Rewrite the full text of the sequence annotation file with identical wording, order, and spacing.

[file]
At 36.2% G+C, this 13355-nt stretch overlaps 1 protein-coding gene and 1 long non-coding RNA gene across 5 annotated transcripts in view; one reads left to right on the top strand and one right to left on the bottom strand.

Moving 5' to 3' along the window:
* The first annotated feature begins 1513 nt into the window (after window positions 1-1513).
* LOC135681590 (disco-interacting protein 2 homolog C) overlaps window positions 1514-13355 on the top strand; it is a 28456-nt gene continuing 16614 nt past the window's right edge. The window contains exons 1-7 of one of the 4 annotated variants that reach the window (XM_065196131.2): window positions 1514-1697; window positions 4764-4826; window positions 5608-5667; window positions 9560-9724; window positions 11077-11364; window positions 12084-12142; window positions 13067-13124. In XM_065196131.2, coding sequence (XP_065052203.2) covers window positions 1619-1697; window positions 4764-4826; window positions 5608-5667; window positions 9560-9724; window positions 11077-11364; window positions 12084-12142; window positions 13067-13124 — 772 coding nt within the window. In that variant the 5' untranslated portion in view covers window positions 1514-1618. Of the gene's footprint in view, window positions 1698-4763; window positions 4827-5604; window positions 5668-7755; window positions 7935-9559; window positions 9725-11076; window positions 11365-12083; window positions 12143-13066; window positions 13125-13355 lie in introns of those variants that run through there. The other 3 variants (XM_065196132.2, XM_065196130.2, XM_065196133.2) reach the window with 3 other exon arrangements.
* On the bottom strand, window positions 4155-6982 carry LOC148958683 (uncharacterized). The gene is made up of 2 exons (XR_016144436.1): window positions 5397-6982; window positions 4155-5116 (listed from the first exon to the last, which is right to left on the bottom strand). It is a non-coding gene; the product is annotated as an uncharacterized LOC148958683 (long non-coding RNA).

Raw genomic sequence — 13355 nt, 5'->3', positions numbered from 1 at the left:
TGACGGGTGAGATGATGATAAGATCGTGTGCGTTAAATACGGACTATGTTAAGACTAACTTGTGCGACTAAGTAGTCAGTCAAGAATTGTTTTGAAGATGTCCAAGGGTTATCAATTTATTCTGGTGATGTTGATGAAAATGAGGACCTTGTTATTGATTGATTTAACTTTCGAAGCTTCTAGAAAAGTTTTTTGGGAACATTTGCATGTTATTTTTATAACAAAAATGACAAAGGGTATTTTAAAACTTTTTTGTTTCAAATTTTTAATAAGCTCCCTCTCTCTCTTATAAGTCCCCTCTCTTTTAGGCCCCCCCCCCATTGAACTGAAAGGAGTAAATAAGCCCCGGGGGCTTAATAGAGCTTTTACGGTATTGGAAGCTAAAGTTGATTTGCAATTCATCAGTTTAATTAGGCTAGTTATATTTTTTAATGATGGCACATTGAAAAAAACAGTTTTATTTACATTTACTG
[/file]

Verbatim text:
At 36.2% G+C, this 13355-nt stretch overlaps 1 protein-coding gene and 1 long non-coding RNA gene across 5 annotated transcripts in view; one reads left to right on the top strand and one right to left on the bottom strand.

Moving 5' to 3' along the window:
* The first annotated feature begins 1513 nt into the window (after window positions 1-1513).
* LOC135681590 (disco-interacting protein 2 homolog C) overlaps window positions 1514-13355 on the top strand; it is a 28456-nt gene continuing 16614 nt past the window's right edge. The window contains exons 1-7 of one of the 4 annotated variants that reach the window (XM_065196131.2): window positions 1514-1697; window positions 4764-4826; window positions 5608-5667; window positions 9560-9724; window positions 11077-11364; window positions 12084-12142; window positions 13067-13124. In XM_065196131.2, coding sequence (XP_065052203.2) covers window positions 1619-1697; window positions 4764-4826; window positions 5608-5667; window positions 9560-9724; window positions 11077-11364; window positions 12084-12142; window positions 13067-13124 — 772 coding nt within the window. In that variant the 5' untranslated portion in view covers window positions 1514-1618. Of the gene's footprint in view, window positions 1698-4763; window positions 4827-5604; window positions 5668-7755; window positions 7935-9559; window positions 9725-11076; window positions 11365-12083; window positions 12143-13066; window positions 13125-13355 lie in introns of those variants that run through there. The other 3 variants (XM_065196132.2, XM_065196130.2, XM_065196133.2) reach the window with 3 other exon arrangements.
* On the bottom strand, window positions 4155-6982 carry LOC148958683 (uncharacterized). The gene is made up of 2 exons (XR_016144436.1): window positions 5397-6982; window positions 4155-5116 (listed from the first exon to the last, which is right to left on the bottom strand). It is a non-coding gene; the product is annotated as an uncharacterized LOC148958683 (long non-coding RNA).

Raw genomic sequence — 13355 nt, 5'->3', positions numbered from 1 at the left:
TGACGGGTGAGATGATGATAAGATCGTGTGCGTTAAATACGGACTATGTTAAGACTAACTTGTGCGACTAAGTAGTCAGTCAAGAATTGTTTTGAAGATGTCCAAGGGTTATCAATTTATTCTGGTGATGTTGATGAAAATGAGGACCTTGTTATTGATTGATTTAACTTTCGAAGCTTCTAGAAAAGTTTTTTGGGAACATTTGCATGTTATTTTTATAACAAAAATGACAAAGGGTATTTTAAAACTTTTTTGTTTCAAATTTTTAATAAGCTCCCTCTCTCTCTTATAAGTCCCCTCTCTTTTAGGCCCCCCCCCCATTGAACTGAAAGGAGTAAATAAGCCCCGGGGGCTTAATAGAGCTTTTACGGTATTGGAAGCTAAAGTTGATTTGCAATTCATCAGTTTAATTAGGCTAGTTATATTTTTTAATGATGGCACATTGAAAAAAACAGTTTTATTTACATTTACTG